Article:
“Israel’s story is part of who I am as an Angeleno,” Villaraigosa said. “The history of struggle, the fighting for freedoms, an exodus from the bondage of discrimination, those echo my own community’s struggle for civil rights. And on a more personal level when it comes to Israel, my roots run deep. They go back to my mother, who believed in the power of diversity and the value of every human being; to my childhood in East L.A., Jewish neighbors welcomed me into their homes and never turned a cold eye of bigotry toward my family; to Herman Katz, the Jewish teacher who saw potential in a high school dropout and sent me on a course to college, a strong education and a chance at success; and to the leaders in the Jewish and Israeli communities in L.A. who understand the dreams of peace and freedom, justice and democracy, extend from the shores of the Pacific to the beaches of Tel Aviv.”
Much has been made, or more accurately was made, of Katz’s influence on the delinquent young Tony Villar. It’s never been clear how much of the story is reality and how much is fable. Katz appeared in Villaraigosa’s 2005 campaign commercials and on stage at his inauguration. But this is politics, and, in case you hadn’t noticed, Los Angeles has a big Jewish community. And Villaraigosa knows this. So a bit of skepticism is understandable.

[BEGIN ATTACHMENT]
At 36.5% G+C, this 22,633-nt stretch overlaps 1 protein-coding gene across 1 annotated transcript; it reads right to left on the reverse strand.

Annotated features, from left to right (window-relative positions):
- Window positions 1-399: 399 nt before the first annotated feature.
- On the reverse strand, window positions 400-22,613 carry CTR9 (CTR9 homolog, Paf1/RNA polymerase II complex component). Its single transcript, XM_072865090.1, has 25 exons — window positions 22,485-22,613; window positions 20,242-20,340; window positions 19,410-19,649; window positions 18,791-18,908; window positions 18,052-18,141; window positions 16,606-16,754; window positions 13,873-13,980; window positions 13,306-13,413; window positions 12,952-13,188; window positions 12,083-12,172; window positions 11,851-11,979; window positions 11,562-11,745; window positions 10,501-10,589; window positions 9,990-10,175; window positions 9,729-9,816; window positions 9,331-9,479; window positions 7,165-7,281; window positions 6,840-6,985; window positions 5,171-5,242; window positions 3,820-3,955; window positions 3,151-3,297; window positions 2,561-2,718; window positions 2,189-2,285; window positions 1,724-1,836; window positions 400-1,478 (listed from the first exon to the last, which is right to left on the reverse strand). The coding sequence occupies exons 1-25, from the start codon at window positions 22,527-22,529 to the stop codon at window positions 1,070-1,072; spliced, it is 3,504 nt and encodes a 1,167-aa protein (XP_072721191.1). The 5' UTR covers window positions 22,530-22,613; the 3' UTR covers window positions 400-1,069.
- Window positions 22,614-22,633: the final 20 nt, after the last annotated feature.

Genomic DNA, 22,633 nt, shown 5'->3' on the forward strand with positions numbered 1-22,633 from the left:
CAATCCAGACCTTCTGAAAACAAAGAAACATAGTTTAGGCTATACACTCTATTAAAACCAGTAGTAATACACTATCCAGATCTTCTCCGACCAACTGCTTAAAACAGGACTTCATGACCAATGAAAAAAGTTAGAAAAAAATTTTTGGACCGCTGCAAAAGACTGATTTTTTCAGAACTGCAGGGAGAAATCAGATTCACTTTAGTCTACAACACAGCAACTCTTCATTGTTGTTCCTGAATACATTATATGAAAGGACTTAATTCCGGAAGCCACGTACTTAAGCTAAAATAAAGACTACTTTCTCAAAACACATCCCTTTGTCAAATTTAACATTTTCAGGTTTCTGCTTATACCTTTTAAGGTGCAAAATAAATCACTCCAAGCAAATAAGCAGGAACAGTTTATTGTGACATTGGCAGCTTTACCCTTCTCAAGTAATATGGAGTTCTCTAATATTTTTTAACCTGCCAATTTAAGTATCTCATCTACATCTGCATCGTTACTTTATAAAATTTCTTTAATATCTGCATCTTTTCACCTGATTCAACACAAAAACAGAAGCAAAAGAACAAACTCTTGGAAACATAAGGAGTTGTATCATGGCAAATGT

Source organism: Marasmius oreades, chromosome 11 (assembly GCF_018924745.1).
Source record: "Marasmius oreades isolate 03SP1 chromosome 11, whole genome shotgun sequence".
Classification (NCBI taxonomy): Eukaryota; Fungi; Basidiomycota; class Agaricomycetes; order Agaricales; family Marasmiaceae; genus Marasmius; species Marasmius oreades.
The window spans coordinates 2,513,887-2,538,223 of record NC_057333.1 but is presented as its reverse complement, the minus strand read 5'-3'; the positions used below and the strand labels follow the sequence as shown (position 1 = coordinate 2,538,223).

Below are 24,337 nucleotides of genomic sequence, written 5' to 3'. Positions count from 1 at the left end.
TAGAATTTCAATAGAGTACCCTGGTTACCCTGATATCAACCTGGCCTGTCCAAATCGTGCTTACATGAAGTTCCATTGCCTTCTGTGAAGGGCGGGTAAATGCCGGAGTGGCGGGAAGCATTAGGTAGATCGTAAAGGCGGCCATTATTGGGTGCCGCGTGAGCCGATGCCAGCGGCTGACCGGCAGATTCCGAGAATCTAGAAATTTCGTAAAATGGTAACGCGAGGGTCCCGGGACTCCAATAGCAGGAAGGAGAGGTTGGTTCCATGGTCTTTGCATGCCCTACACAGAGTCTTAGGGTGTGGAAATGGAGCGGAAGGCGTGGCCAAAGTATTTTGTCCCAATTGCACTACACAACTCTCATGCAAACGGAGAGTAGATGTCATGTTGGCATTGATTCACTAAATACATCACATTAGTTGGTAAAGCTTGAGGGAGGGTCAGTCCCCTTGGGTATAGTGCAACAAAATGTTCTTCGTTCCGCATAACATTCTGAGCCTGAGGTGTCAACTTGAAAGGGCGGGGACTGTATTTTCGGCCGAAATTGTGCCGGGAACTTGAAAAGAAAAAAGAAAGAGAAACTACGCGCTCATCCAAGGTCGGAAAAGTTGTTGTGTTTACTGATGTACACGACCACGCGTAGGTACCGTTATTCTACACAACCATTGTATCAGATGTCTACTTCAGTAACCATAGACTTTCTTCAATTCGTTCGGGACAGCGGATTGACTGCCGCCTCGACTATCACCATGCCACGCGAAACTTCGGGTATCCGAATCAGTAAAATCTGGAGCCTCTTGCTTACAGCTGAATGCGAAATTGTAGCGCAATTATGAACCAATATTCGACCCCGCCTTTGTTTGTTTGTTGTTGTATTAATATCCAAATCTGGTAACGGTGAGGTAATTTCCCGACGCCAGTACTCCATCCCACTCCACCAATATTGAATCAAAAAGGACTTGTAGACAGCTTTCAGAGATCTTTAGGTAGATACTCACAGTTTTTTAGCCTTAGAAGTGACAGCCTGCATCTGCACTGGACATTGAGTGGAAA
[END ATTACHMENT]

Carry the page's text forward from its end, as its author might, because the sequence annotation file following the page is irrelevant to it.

The Jewish Journal provided a bit of insight when the paper profiled Villaraigosa’s favorite MOT in 2006. Here’s what his former teacher had to say:
“I saw that he was a bright kid, and from what he had told me, he really didn’t know what he was going to do,” Katz said. “It was just a matter of encouraging him.”
“It wasn’t a ‘this-kid-could-be-mayor-one-day’ type of thing. But it just so happened that this was at a time when he needed somebody who showed a little interest, who would give him the encouragement, and that’s what it really was,” Katz said.